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Combining information from related meta-analyses of genetic association studies


J. R. Thompson, Department of Health Sciences, University of Leicester, 2nd Floor, Adrian Building, University Road, Leicester, LE1 7RH, UK.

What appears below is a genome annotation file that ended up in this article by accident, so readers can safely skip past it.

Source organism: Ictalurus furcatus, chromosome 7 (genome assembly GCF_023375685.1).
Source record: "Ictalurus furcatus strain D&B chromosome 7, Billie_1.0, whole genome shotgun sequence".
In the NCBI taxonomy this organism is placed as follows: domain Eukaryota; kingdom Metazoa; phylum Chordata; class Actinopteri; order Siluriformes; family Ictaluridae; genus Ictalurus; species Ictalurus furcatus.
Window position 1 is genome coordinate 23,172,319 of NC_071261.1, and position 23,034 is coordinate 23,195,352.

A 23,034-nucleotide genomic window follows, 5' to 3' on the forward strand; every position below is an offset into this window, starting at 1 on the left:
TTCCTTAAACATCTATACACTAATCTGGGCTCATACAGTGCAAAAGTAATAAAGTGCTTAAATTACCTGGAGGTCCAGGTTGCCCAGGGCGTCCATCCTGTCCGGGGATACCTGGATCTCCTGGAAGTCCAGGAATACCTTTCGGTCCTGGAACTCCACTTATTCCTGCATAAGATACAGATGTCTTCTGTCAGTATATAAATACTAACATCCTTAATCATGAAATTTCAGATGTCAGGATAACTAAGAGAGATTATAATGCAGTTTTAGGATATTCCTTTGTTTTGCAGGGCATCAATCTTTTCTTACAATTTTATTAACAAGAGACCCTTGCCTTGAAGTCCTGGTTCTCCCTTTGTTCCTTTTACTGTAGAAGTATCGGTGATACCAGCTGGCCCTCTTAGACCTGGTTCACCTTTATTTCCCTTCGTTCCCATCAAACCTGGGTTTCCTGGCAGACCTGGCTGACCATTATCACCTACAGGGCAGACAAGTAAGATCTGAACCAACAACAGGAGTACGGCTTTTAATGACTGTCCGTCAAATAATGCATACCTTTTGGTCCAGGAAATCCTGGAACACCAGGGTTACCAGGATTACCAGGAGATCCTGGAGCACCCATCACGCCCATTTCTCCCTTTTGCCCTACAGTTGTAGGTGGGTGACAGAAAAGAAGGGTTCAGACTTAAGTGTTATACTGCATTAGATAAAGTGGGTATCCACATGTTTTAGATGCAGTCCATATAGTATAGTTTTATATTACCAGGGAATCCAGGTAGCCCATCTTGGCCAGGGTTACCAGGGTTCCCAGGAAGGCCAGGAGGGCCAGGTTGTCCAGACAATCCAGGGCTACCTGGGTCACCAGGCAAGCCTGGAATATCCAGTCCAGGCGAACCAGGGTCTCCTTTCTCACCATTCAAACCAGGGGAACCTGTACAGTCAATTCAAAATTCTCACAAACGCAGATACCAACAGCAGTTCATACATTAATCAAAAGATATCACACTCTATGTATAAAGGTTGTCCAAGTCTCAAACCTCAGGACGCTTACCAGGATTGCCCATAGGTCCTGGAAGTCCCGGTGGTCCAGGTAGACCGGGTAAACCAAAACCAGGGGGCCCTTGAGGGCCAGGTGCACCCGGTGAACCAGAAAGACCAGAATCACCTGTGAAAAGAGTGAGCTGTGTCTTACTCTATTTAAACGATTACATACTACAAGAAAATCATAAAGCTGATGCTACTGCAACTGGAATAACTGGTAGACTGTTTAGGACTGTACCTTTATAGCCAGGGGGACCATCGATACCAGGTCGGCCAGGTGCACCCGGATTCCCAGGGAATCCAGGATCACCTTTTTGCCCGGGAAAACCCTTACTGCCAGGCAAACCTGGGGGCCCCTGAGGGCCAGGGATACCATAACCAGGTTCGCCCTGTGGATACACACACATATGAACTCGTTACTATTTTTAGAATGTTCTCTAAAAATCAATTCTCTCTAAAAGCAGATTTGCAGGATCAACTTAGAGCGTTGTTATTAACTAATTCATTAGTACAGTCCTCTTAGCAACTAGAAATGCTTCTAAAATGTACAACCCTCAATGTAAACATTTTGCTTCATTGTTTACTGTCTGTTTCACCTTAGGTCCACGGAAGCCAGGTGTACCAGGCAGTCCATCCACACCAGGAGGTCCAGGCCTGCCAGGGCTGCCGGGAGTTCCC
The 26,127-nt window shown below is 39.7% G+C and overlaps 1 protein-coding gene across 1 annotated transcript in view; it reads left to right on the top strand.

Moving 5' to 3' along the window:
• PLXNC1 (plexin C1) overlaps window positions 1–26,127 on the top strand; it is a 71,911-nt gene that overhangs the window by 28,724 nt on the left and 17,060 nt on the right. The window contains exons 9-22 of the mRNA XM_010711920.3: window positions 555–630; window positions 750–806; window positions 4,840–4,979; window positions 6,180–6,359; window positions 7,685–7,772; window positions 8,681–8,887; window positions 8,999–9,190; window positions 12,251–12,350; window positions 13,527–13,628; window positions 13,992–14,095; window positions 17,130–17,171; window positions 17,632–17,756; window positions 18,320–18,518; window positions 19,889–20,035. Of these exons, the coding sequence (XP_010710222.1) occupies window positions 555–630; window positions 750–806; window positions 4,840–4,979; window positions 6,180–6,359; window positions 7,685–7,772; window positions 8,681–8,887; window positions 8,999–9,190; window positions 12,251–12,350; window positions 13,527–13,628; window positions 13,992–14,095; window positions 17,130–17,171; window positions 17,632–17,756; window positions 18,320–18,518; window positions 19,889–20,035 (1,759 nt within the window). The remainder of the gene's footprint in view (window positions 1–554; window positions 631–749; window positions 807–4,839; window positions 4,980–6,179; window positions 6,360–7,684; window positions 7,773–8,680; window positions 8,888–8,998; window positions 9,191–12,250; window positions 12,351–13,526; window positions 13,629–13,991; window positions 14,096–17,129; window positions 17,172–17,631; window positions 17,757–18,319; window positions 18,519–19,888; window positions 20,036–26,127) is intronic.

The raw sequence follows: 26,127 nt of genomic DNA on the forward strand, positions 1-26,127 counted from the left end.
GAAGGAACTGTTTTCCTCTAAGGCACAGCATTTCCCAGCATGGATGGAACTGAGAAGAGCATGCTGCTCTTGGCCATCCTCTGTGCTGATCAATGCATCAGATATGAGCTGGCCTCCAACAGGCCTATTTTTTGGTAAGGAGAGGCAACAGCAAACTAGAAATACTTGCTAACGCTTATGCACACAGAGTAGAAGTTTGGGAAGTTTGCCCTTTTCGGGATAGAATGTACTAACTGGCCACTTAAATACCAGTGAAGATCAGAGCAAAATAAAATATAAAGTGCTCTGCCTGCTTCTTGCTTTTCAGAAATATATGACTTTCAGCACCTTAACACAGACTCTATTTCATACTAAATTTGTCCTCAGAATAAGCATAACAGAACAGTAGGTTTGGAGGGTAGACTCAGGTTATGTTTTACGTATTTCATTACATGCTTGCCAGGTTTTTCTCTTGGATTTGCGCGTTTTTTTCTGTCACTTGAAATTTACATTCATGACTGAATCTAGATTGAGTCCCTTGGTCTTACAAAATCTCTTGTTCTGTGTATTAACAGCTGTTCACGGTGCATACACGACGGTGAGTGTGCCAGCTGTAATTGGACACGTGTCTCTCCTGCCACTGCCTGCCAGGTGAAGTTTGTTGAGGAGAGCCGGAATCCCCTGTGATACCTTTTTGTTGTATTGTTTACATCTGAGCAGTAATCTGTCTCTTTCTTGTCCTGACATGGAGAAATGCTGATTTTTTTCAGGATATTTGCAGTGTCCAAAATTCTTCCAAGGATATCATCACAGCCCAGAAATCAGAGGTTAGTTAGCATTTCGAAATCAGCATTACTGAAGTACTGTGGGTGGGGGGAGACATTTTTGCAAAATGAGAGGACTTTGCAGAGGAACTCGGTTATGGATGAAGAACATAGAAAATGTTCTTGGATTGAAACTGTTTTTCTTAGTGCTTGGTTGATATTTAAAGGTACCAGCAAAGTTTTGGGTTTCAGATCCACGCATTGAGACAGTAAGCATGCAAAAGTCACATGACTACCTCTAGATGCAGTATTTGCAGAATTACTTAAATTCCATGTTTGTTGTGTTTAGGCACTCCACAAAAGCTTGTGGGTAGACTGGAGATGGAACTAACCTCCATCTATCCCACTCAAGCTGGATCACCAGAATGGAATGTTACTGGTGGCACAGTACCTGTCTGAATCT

Summary.  When synthesizing data from genetic association studies researchers frequently perform several related meta-analyses, perhaps on different polymorphisms of the same gene, or on different outcomes, or they might define subgroups of studies by factors such as ethnicity, gender or study design. Current practice is to perform a totally separate meta-analysis of each set of studies; however, when the meta-analyses investigate related questions, it is possible that the estimates in one meta-analysis could be improved by using information from another. The meta-analytic model for a genetic association study can be parameterized in terms of four meaningful parameters: the size of the genetic effect, the genetic model, the allele frequency in controls and the degree of departure from Hardy–Weinberg equilibrium in controls. Even when the size of the genetic effect differs across meta-analyses, it may be possible to assume that some of the other parameters are common. The models are applied to a meta-analysis of the same gene–disease relationship in three different ethnic groups.